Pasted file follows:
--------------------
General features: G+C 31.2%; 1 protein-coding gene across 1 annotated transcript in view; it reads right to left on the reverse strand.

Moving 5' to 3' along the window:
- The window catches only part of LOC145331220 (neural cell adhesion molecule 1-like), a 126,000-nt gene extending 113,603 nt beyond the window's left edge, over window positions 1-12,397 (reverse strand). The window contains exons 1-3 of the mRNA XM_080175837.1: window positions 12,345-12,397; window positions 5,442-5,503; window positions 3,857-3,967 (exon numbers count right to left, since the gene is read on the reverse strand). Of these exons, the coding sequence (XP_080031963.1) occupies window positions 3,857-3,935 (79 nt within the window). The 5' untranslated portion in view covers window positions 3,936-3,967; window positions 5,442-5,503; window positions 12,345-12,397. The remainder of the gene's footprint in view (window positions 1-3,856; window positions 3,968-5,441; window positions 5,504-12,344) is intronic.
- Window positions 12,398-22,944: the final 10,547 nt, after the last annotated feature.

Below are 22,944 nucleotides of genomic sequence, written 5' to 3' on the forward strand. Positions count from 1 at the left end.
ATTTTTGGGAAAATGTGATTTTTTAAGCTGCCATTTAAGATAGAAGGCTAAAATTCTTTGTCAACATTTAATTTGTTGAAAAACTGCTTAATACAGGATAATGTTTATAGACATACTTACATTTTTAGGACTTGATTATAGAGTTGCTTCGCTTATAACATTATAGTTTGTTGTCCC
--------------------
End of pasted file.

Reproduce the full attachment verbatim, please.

General features: G+C 31.2%; 1 protein-coding gene across 1 annotated transcript in view; it reads right to left on the reverse strand.

Moving 5' to 3' along the window:
- The window catches only part of LOC145331220 (neural cell adhesion molecule 1-like), a 126,000-nt gene extending 113,603 nt beyond the window's left edge, over window positions 1-12,397 (reverse strand). The window contains exons 1-3 of the mRNA XM_080175837.1: window positions 12,345-12,397; window positions 5,442-5,503; window positions 3,857-3,967 (exon numbers count right to left, since the gene is read on the reverse strand). Of these exons, the coding sequence (XP_080031963.1) occupies window positions 3,857-3,935 (79 nt within the window). The 5' untranslated portion in view covers window positions 3,936-3,967; window positions 5,442-5,503; window positions 12,345-12,397. The remainder of the gene's footprint in view (window positions 1-3,856; window positions 3,968-5,441; window positions 5,504-12,344) is intronic.
- Window positions 12,398-22,944: the final 10,547 nt, after the last annotated feature.

Below are 22,944 nucleotides of genomic sequence, written 5' to 3' on the forward strand. Positions count from 1 at the left end.
ATTTTTGGGAAAATGTGATTTTTTAAGCTGCCATTTAAGATAGAAGGCTAAAATTCTTTGTCAACATTTAATTTGTTGAAAAACTGCTTAATACAGGATAATGTTTATAGACATACTTACATTTTTAGGACTTGATTATAGAGTTGCTTCGCTTATAACATTATAGTTTGTTGTCCC